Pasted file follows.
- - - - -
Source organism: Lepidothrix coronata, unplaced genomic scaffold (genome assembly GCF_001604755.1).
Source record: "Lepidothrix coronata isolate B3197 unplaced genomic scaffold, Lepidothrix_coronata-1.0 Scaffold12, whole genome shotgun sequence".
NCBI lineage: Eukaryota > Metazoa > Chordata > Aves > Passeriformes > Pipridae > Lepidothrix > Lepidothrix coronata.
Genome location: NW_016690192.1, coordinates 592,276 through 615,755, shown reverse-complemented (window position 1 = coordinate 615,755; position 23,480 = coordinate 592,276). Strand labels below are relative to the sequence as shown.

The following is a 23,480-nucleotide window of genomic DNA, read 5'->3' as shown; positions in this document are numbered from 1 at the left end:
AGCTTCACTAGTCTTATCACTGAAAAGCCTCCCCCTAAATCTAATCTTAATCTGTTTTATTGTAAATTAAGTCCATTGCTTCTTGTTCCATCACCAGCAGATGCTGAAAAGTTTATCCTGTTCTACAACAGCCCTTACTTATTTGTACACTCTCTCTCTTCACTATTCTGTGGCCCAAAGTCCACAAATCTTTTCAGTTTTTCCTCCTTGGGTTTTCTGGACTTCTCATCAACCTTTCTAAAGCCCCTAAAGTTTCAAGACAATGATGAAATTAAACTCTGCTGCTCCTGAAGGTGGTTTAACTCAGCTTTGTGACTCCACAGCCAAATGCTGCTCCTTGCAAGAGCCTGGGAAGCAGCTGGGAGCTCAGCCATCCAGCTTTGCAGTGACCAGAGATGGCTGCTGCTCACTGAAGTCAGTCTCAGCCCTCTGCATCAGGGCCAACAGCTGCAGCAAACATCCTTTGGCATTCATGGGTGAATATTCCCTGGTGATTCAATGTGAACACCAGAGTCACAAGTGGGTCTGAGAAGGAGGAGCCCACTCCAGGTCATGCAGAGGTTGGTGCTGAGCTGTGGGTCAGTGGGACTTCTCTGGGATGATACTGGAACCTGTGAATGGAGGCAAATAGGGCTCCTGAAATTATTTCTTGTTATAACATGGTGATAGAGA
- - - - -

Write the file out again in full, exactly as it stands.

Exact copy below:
Source organism: Lepidothrix coronata, unplaced genomic scaffold (genome assembly GCF_001604755.1).
Source record: "Lepidothrix coronata isolate B3197 unplaced genomic scaffold, Lepidothrix_coronata-1.0 Scaffold12, whole genome shotgun sequence".
NCBI lineage: Eukaryota > Metazoa > Chordata > Aves > Passeriformes > Pipridae > Lepidothrix > Lepidothrix coronata.
Genome location: NW_016690192.1, coordinates 592,276 through 615,755, shown reverse-complemented (window position 1 = coordinate 615,755; position 23,480 = coordinate 592,276). Strand labels below are relative to the sequence as shown.

The following is a 23,480-nucleotide window of genomic DNA, read 5'->3' as shown; positions in this document are numbered from 1 at the left end:
AGCTTCACTAGTCTTATCACTGAAAAGCCTCCCCCTAAATCTAATCTTAATCTGTTTTATTGTAAATTAAGTCCATTGCTTCTTGTTCCATCACCAGCAGATGCTGAAAAGTTTATCCTGTTCTACAACAGCCCTTACTTATTTGTACACTCTCTCTCTTCACTATTCTGTGGCCCAAAGTCCACAAATCTTTTCAGTTTTTCCTCCTTGGGTTTTCTGGACTTCTCATCAACCTTTCTAAAGCCCCTAAAGTTTCAAGACAATGATGAAATTAAACTCTGCTGCTCCTGAAGGTGGTTTAACTCAGCTTTGTGACTCCACAGCCAAATGCTGCTCCTTGCAAGAGCCTGGGAAGCAGCTGGGAGCTCAGCCATCCAGCTTTGCAGTGACCAGAGATGGCTGCTGCTCACTGAAGTCAGTCTCAGCCCTCTGCATCAGGGCCAACAGCTGCAGCAAACATCCTTTGGCATTCATGGGTGAATATTCCCTGGTGATTCAATGTGAACACCAGAGTCACAAGTGGGTCTGAGAAGGAGGAGCCCACTCCAGGTCATGCAGAGGTTGGTGCTGAGCTGTGGGTCAGTGGGACTTCTCTGGGATGATACTGGAACCTGTGAATGGAGGCAAATAGGGCTCCTGAAATTATTTCTTGTTATAACATGGTGATAGAGA